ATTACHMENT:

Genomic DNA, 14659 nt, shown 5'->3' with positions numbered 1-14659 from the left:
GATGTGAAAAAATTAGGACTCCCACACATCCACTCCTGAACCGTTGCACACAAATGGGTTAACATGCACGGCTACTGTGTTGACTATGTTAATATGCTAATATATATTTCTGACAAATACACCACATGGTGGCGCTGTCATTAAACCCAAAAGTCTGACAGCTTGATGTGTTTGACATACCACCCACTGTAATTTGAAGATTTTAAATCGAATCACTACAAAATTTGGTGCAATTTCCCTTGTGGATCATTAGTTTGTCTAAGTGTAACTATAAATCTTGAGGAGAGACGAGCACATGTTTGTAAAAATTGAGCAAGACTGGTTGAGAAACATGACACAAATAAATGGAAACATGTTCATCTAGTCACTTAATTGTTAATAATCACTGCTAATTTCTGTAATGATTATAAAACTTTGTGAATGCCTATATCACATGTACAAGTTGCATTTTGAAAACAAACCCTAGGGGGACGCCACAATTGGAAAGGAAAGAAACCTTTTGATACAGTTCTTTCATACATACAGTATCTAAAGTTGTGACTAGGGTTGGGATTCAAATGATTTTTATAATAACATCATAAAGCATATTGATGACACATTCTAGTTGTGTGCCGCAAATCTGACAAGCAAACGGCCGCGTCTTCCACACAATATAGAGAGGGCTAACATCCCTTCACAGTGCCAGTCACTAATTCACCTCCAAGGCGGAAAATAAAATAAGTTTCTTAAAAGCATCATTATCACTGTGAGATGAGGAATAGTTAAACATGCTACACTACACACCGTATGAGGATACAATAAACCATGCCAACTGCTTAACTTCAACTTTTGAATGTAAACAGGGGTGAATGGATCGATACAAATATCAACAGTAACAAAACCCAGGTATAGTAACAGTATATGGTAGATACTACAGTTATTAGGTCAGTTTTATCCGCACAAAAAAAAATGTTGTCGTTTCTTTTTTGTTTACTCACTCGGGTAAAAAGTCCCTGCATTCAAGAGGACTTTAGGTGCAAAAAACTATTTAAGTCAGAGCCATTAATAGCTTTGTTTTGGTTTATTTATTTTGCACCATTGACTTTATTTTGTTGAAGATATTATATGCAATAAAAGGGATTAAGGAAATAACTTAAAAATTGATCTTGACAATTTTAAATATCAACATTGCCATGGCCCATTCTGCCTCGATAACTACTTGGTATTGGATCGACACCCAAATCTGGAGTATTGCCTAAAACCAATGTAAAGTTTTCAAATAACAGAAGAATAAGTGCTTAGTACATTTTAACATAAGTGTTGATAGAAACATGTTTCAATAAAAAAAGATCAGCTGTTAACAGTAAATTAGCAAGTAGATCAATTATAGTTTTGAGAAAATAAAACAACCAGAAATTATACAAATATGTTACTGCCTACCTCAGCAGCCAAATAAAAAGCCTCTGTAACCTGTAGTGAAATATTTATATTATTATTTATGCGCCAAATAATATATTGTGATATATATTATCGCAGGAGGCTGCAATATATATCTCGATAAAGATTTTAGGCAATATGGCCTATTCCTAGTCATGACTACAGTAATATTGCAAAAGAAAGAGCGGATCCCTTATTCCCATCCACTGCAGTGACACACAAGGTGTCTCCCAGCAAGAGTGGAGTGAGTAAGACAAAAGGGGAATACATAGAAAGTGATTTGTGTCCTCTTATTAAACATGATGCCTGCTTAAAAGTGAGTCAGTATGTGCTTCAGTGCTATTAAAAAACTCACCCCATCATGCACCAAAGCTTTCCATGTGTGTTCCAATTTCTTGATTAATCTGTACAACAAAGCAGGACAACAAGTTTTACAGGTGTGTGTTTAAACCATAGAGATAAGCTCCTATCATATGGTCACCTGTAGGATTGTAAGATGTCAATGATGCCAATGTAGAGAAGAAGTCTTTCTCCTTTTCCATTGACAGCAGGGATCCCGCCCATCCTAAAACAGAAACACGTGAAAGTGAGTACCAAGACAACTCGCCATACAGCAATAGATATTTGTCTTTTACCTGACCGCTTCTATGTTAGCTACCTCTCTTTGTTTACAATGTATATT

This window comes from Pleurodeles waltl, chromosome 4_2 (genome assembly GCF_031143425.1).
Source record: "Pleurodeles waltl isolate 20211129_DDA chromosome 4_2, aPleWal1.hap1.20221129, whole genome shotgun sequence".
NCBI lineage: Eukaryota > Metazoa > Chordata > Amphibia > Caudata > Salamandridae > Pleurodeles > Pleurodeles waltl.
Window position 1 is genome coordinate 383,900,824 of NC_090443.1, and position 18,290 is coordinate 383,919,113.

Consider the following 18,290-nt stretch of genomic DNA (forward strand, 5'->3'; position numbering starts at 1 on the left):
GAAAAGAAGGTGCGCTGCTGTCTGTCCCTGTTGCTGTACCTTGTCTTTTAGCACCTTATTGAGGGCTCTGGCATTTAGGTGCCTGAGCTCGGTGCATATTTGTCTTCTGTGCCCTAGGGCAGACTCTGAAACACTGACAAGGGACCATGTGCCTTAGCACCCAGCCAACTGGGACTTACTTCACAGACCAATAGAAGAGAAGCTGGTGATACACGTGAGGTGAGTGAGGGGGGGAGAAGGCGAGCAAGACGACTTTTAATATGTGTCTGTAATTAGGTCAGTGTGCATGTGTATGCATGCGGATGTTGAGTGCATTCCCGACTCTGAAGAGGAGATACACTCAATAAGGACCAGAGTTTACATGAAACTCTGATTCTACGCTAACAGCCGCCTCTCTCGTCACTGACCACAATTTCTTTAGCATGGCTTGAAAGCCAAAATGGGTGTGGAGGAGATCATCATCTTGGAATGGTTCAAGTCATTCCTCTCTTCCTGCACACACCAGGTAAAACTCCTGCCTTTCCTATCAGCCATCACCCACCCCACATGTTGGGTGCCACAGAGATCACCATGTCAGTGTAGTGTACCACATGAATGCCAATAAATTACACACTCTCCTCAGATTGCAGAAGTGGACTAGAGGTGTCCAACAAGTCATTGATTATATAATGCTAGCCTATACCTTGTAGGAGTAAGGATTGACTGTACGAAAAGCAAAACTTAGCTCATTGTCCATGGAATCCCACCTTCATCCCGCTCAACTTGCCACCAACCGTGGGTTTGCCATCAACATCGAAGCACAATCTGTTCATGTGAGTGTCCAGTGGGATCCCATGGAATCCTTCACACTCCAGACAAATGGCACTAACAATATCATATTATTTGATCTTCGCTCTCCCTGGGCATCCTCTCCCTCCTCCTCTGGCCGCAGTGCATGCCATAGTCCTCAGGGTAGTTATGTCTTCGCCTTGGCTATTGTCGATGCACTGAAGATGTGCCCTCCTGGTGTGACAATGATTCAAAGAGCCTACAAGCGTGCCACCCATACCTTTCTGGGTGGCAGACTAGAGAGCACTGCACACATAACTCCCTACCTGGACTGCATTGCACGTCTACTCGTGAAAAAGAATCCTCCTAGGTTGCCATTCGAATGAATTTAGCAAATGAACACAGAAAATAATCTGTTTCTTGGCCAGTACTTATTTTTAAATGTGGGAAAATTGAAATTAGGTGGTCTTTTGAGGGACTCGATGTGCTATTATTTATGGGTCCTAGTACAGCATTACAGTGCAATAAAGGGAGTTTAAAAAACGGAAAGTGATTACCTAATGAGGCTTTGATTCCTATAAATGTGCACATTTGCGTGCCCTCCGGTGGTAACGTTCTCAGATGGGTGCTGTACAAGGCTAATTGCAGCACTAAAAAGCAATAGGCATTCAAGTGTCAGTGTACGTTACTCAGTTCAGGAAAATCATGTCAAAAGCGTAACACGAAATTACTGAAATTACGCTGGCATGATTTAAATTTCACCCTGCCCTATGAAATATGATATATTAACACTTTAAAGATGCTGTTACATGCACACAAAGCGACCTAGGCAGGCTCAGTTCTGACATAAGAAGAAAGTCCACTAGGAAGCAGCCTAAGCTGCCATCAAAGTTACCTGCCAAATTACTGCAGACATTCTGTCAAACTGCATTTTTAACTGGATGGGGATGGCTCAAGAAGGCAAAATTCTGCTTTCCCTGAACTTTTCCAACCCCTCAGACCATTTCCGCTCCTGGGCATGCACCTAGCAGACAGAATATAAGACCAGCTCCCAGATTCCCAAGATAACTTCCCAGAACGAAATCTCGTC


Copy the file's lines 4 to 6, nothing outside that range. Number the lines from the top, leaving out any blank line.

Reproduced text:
Source record: "Pleurodeles waltl isolate 20211129_DDA chromosome 4_2, aPleWal1.hap1.20221129, whole genome shotgun sequence".
NCBI lineage: Eukaryota > Metazoa > Chordata > Amphibia > Caudata > Salamandridae > Pleurodeles > Pleurodeles waltl.
Window position 1 is genome coordinate 383,900,824 of NC_090443.1, and position 18,290 is coordinate 383,919,113.